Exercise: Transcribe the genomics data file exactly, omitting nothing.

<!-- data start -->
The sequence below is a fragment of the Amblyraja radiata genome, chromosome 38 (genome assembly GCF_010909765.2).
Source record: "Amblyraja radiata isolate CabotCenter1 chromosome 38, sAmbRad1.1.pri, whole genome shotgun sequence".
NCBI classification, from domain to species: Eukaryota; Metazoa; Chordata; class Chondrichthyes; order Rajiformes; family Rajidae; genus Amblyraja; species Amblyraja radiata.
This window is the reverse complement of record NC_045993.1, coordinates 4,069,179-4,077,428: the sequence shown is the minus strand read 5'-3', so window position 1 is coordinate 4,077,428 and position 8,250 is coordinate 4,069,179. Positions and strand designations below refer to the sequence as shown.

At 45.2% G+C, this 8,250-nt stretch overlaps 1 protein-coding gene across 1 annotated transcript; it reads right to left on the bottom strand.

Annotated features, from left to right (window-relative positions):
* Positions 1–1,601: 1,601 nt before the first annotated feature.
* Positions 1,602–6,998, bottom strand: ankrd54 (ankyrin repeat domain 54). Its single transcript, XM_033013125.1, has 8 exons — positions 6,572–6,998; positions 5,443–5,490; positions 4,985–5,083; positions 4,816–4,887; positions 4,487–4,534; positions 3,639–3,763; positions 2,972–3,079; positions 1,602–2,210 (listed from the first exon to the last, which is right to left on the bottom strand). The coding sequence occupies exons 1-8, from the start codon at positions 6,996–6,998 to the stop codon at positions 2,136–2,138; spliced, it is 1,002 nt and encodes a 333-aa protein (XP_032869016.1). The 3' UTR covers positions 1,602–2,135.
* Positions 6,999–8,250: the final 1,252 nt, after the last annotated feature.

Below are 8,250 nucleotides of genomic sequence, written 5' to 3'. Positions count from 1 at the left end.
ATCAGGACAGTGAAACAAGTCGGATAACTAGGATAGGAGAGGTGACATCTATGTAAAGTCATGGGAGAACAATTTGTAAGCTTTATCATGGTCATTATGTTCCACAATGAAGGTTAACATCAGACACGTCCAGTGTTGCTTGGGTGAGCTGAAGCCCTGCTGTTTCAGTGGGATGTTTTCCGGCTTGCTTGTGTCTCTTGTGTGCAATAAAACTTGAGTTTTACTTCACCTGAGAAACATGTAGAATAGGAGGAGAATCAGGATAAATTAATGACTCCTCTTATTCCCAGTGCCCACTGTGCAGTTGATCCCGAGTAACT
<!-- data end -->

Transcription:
The sequence below is a fragment of the Amblyraja radiata genome, chromosome 38 (genome assembly GCF_010909765.2).
Source record: "Amblyraja radiata isolate CabotCenter1 chromosome 38, sAmbRad1.1.pri, whole genome shotgun sequence".
NCBI classification, from domain to species: Eukaryota; Metazoa; Chordata; class Chondrichthyes; order Rajiformes; family Rajidae; genus Amblyraja; species Amblyraja radiata.
This window is the reverse complement of record NC_045993.1, coordinates 4,069,179-4,077,428: the sequence shown is the minus strand read 5'-3', so window position 1 is coordinate 4,077,428 and position 8,250 is coordinate 4,069,179. Positions and strand designations below refer to the sequence as shown.

At 45.2% G+C, this 8,250-nt stretch overlaps 1 protein-coding gene across 1 annotated transcript; it reads right to left on the bottom strand.

Annotated features, from left to right (window-relative positions):
* Positions 1–1,601: 1,601 nt before the first annotated feature.
* Positions 1,602–6,998, bottom strand: ankrd54 (ankyrin repeat domain 54). Its single transcript, XM_033013125.1, has 8 exons — positions 6,572–6,998; positions 5,443–5,490; positions 4,985–5,083; positions 4,816–4,887; positions 4,487–4,534; positions 3,639–3,763; positions 2,972–3,079; positions 1,602–2,210 (listed from the first exon to the last, which is right to left on the bottom strand). The coding sequence occupies exons 1-8, from the start codon at positions 6,996–6,998 to the stop codon at positions 2,136–2,138; spliced, it is 1,002 nt and encodes a 333-aa protein (XP_032869016.1). The 3' UTR covers positions 1,602–2,135.
* Positions 6,999–8,250: the final 1,252 nt, after the last annotated feature.

Below are 8,250 nucleotides of genomic sequence, written 5' to 3'. Positions count from 1 at the left end.
ATCAGGACAGTGAAACAAGTCGGATAACTAGGATAGGAGAGGTGACATCTATGTAAAGTCATGGGAGAACAATTTGTAAGCTTTATCATGGTCATTATGTTCCACAATGAAGGTTAACATCAGACACGTCCAGTGTTGCTTGGGTGAGCTGAAGCCCTGCTGTTTCAGTGGGATGTTTTCCGGCTTGCTTGTGTCTCTTGTGTGCAATAAAACTTGAGTTTTACTTCACCTGAGAAACATGTAGAATAGGAGGAGAATCAGGATAAATTAATGACTCCTCTTATTCCCAGTGCCCACTGTGCAGTTGATCCCGAGTAACT